It is not our place to opine on the process that is outlined in the Call for Views – however we believe that all payment users should enjoy the same safeguards, protection, confidence and trust regardless of who they (or the person they are trying to send money to) bank with, what type of account they hold, what payment channel is used or what payment system the funds flow through.

Northey Point recently published a blog by Bob Ford which considered the demands of CoP on PSP’s not operating real-time 24*7 systems.

10: Enabling CoP participation by SRD accounts: In relation to SRD accounts, do you have any comments on the following:

  1. For those SRD accounts where CoP would be beneficial, is a PSR direction to deliver a specific CoP capability for these accounts the best way to achieve the necessary changes? Do you have any other suggestions to achieve participation in CoP by those accounts, such as the alternative industry-led solutions in paragraphs 4.23 to 4.24 ? Do you have any comments on the costs of the industry introducing unique sort codes and account numbers for (certain types of) SRD accounts?
  2. If a PSR direction were to be needed, should we direct the SD10 banks to implement the capability to send SRD information by the end of H1 2022 in accordance with the timeline established by Pay.UK? Should we direct PSPs beyond the SD10 banks to deliver this capability?
  3. Should we also direct PSPs that offer SRD accounts to implement CoP responding capabilities for SRD accounts by the end of H1 2022 in accordance with the timeline established by Pay.UK?

It is not our place to opine on the process that is outlined in the Call for Views – however we believe that all payment users should enjoy the same safeguards, protection, confidence and trust regardless of who they (or the person they are trying to send money to) bank with, what type of account they hold, what payment channel is used or what payment system the funds flow through.

11: Pay.UK’s role: In view of Pay.UK’s role described in paragraphs 1.10 and 2.2, do you have any comments on whether we ought to require Pay.UK to have a greater role in terms of the CoP messaging? Do you have any comments on the role we should require Pay.UK to play in monitoring adherence to the CoP rules, standards and operating guidance, and communicating relevant statistics?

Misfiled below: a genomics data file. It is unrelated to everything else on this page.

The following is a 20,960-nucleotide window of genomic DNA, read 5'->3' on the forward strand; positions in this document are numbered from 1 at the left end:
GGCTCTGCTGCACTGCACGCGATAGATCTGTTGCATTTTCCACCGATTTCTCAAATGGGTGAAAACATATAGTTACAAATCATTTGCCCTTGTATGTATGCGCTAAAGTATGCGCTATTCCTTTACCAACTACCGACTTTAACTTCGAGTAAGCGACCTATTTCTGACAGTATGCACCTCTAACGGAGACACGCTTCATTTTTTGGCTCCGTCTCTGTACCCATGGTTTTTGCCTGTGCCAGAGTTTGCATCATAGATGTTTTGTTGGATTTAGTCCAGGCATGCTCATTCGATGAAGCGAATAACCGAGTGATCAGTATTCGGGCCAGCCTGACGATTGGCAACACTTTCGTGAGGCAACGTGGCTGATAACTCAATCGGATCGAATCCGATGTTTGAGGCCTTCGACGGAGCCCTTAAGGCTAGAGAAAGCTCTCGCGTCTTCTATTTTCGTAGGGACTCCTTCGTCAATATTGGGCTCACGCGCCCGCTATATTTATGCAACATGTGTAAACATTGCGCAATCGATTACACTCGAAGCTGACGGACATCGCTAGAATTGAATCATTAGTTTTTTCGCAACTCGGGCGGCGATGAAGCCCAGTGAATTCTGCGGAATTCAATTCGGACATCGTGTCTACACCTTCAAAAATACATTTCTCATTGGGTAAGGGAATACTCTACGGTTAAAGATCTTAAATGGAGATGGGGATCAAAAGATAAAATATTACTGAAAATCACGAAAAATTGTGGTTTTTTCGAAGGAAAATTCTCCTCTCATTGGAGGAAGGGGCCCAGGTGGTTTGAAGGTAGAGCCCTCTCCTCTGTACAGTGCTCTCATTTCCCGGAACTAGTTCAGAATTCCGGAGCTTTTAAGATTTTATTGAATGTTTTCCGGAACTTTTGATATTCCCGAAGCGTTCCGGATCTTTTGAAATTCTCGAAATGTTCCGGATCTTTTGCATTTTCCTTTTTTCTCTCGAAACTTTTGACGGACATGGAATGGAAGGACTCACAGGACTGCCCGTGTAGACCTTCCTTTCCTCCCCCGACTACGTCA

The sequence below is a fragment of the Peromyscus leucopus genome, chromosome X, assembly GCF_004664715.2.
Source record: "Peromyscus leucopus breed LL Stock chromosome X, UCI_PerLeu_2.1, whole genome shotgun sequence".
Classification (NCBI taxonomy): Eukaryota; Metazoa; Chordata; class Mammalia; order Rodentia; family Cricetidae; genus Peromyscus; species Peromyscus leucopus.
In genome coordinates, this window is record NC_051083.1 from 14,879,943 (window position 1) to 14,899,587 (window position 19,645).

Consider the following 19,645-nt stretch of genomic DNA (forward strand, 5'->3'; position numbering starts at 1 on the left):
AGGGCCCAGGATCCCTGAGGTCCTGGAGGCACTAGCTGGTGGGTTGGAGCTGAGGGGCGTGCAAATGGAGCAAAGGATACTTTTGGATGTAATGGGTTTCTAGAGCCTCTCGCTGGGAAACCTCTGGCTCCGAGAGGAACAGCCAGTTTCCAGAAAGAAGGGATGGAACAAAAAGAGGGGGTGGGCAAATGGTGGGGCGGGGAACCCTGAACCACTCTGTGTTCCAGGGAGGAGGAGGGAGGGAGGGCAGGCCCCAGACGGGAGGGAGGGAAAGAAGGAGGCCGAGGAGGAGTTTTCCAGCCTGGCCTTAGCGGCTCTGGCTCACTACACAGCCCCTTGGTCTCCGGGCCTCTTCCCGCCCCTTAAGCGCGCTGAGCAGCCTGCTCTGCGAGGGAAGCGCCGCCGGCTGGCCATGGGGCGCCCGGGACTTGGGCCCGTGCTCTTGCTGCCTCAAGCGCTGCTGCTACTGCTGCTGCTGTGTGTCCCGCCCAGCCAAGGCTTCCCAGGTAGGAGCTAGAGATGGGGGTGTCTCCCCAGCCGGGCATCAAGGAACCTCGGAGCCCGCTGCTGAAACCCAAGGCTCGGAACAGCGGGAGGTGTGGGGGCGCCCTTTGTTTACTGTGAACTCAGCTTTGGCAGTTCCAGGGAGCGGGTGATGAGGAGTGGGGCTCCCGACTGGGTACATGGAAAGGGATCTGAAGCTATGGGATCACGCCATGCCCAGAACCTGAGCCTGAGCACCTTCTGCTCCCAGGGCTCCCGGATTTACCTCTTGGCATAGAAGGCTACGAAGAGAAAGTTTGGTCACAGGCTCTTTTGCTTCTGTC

Given the importance if CoP service we believe that, as the guardian and operator of the UK’s service, that Pay.UK ought to take a more proactive role in CoP.

It is our view that CoP will ultimately be a key New Payment Architecture ‘overlay’ service and Pay.UK should commit to and support CoP in the same way as they support the Current Account Switching Service (CASS).

In addition to the elements suggested in the question, Pay.UK ought to have meaningful capabilities to hold PSPs to account.

12: Future of SD10: Regarding the future of SD10:

  1. Do you believe that SD10 has achieved its objectives, will be technically redundant once Phase 2 is implemented, and should therefore be revoked?
  2. Should SD10 be revoked in circumstances where there is no direction in relation to CoP Phase 2? Are there any elements of SD10 that should be continued into any future direction, and how long should these be for?

We agree that SD10 is technically redundant but, rather than, revoked we believe that the scope of the regulatory Direction should be revised to ensure that the UK benefits from safe payments through true CoP service ubiquity.

Mike Chambers, Northey Point Limited, June 2021